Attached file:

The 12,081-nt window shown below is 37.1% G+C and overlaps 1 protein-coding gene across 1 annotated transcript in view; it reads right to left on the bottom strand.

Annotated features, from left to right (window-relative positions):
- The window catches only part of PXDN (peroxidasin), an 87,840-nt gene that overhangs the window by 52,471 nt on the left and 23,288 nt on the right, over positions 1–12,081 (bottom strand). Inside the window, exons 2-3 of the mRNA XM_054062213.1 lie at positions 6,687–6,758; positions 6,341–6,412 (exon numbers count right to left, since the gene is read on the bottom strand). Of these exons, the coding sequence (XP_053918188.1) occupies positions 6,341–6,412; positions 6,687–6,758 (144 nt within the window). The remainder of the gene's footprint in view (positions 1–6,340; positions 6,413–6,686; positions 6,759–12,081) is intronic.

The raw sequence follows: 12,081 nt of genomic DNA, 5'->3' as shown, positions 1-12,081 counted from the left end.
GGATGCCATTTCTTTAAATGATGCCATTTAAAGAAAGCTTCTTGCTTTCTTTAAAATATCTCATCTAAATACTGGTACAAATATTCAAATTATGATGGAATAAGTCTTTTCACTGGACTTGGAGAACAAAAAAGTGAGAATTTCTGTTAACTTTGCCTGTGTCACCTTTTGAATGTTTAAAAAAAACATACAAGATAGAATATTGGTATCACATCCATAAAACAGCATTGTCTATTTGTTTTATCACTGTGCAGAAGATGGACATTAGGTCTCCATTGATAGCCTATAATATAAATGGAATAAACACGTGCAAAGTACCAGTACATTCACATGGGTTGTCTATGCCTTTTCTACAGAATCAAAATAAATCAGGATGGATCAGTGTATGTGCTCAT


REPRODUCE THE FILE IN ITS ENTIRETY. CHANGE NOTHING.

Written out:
The 12,081-nt window shown below is 37.1% G+C and overlaps 1 protein-coding gene across 1 annotated transcript in view; it reads right to left on the bottom strand.

Annotated features, from left to right (window-relative positions):
- The window catches only part of PXDN (peroxidasin), an 87,840-nt gene that overhangs the window by 52,471 nt on the left and 23,288 nt on the right, over positions 1–12,081 (bottom strand). Inside the window, exons 2-3 of the mRNA XM_054062213.1 lie at positions 6,687–6,758; positions 6,341–6,412 (exon numbers count right to left, since the gene is read on the bottom strand). Of these exons, the coding sequence (XP_053918188.1) occupies positions 6,341–6,412; positions 6,687–6,758 (144 nt within the window). The remainder of the gene's footprint in view (positions 1–6,340; positions 6,413–6,686; positions 6,759–12,081) is intronic.

The raw sequence follows: 12,081 nt of genomic DNA, 5'->3' as shown, positions 1-12,081 counted from the left end.
GGATGCCATTTCTTTAAATGATGCCATTTAAAGAAAGCTTCTTGCTTTCTTTAAAATATCTCATCTAAATACTGGTACAAATATTCAAATTATGATGGAATAAGTCTTTTCACTGGACTTGGAGAACAAAAAAGTGAGAATTTCTGTTAACTTTGCCTGTGTCACCTTTTGAATGTTTAAAAAAAACATACAAGATAGAATATTGGTATCACATCCATAAAACAGCATTGTCTATTTGTTTTATCACTGTGCAGAAGATGGACATTAGGTCTCCATTGATAGCCTATAATATAAATGGAATAAACACGTGCAAAGTACCAGTACATTCACATGGGTTGTCTATGCCTTTTCTACAGAATCAAAATAAATCAGGATGGATCAGTGTATGTGCTCAT